The nations are gathered before the cosmic judge, the Son of Man. Some are sent away to eternal punishment. Why? Not because they failed to observe the distinctive cultic practices of the Jews (circumcision, kosher food laws, Sabbath observance, and the like), but because they did not feed the hungry, give drink to the thirsty, welcome, the stranger, clothe the naked, care for the sick, or visit the prisoner. Others are welcomed into the eternal kingdom. Why” Because they did all these things. For Matthew, entry into the kingdom means living for others, loving others as yourself, treating others as you would have them treat you. (Bart Ehrman)
A second surprise is about why they are judged.
The distinction between the sheep and the goats in those times was difficult to discern but for the eye of a shepherd.
The twist here is that Judgement is based not on your theology, where you stand on the hot political issues of the day, how well you’ve got your bible memorized, or how many sermons of mine you’ve heard [I do think that surely it has to help at least a little, right?]. Judgement is based on works of mercy. The caring for the most vulnerable and outcast in society. And so those who thought who may have thought they were on the right side are surprised to discover themselves standing on the left. I assume they were not the ones who were the loudest about being right about their theology, but the quietest when it came to helping others unlike themselves. And of course, in good Jesus fashion those who perceived themselves as being out are actually the ones who are in.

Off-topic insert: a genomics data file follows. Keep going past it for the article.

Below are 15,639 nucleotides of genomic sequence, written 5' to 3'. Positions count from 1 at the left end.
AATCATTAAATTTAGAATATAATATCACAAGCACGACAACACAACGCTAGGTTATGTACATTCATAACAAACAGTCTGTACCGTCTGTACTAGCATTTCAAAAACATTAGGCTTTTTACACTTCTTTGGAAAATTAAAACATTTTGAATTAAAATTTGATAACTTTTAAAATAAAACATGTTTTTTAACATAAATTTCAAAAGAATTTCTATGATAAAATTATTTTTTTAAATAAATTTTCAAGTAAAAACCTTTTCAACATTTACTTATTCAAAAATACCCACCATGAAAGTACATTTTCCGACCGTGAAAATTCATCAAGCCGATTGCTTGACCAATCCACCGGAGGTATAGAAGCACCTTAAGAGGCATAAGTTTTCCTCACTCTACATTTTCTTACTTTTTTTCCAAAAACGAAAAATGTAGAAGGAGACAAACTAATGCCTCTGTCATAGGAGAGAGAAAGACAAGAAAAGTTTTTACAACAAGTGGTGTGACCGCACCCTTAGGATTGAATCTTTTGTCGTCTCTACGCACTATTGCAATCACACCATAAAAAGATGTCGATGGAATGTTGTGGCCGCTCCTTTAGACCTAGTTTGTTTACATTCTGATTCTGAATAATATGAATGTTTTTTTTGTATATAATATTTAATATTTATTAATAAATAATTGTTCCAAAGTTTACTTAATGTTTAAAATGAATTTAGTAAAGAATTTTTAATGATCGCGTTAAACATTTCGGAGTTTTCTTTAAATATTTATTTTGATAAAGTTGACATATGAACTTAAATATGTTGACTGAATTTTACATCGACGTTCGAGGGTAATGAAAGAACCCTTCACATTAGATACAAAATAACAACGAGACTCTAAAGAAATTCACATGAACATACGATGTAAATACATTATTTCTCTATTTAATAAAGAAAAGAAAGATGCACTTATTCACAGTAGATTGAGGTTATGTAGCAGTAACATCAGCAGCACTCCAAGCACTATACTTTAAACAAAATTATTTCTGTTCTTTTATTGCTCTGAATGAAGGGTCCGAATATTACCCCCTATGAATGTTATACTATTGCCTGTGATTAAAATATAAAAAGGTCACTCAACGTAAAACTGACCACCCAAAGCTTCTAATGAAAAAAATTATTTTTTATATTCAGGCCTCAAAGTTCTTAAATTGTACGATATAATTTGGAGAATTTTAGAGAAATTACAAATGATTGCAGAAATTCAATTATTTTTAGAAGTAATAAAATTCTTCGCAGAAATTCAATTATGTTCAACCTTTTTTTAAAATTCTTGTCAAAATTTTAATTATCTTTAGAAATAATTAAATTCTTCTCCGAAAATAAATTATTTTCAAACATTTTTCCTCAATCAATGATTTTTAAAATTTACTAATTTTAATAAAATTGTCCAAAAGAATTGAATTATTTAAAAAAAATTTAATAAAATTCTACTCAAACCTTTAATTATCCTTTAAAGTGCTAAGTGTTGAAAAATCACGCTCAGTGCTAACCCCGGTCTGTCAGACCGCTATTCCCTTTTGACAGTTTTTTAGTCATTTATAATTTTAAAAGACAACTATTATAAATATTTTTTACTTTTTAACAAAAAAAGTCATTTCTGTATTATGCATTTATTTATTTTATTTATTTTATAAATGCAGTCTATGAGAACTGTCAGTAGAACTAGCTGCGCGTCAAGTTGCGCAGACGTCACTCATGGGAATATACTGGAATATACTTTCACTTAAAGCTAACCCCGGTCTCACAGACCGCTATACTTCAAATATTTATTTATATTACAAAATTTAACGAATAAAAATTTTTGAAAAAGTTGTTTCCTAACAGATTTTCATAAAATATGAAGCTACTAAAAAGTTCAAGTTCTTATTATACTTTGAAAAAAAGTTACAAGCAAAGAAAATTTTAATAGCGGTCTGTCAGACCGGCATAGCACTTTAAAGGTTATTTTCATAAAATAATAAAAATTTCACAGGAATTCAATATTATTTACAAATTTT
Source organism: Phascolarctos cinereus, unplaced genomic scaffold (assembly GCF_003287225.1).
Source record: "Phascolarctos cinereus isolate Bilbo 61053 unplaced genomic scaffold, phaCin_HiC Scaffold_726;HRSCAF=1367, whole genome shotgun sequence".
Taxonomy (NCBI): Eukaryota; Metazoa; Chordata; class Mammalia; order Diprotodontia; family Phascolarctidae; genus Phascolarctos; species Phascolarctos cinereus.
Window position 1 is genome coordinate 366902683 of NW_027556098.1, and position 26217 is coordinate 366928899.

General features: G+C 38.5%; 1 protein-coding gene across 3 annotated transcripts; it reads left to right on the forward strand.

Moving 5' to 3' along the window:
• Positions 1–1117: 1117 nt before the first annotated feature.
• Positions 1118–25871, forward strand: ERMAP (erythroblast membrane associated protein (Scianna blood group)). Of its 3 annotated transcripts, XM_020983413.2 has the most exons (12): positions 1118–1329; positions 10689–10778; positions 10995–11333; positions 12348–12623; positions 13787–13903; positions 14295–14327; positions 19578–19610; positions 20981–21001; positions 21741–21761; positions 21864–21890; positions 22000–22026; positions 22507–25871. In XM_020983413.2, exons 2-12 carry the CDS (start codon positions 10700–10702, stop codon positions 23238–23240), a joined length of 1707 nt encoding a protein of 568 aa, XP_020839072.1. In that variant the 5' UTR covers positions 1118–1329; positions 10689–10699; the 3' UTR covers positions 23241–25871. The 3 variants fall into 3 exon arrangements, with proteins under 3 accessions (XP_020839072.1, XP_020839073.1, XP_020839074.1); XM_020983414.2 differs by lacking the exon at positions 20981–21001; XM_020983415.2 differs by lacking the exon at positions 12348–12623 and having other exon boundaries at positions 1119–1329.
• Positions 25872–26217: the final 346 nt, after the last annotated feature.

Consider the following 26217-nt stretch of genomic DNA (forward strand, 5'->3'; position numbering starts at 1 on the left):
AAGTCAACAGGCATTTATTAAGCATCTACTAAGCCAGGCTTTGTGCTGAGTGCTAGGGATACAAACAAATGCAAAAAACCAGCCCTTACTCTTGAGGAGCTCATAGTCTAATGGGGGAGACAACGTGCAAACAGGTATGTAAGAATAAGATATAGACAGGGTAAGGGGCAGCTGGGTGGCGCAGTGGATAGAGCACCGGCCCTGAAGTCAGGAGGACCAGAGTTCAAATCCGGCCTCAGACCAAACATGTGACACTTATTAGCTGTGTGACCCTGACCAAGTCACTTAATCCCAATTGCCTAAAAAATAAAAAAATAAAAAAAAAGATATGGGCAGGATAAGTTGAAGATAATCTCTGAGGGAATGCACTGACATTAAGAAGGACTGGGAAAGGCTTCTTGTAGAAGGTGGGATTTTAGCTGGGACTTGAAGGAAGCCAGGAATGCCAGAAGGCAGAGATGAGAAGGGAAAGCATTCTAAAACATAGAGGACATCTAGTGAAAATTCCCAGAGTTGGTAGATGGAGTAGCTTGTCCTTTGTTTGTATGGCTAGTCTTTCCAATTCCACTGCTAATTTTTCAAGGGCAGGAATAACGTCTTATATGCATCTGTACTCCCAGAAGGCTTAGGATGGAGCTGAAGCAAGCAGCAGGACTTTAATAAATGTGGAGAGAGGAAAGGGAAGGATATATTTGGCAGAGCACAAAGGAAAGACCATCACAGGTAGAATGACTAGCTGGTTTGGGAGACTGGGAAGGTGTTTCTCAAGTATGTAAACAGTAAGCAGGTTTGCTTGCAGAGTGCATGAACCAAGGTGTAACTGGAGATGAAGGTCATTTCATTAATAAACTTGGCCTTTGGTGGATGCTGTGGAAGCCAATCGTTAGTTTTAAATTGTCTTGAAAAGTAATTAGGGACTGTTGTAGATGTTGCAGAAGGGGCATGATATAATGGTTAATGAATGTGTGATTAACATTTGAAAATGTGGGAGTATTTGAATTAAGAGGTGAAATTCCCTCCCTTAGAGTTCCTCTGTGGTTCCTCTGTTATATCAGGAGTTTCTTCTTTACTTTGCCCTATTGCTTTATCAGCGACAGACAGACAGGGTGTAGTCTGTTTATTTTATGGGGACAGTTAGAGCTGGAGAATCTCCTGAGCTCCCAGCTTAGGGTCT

This should remind us of the Good Samaritan inasmuch as it was the Priest and the Levite who we expected to act well, and the Samaritan badly, but we learn that the reverse is true.
It is easy to get smug about our rightness and lose all humility. The church today seems to be constantly in the media about something related to wanting to be right (while being really loud about it). How often are we in the paper for helping others? Or for saying we were wrong? Or that we don’t know? I can’t help but think that part of the surprise here in this passage is by those who thought they were sheep but are actually goats, and vice versa.
This parable is meant to challenge our assumptions about what God finds to be most important? The why of judgement is surprising here. This parable is really about what is okay to get hung up on, and that we will be surprised by how basic and rudimentary God’s deepest concerns are. We often reverse all of this when we think about judgement.
A third surprise is about solidarity.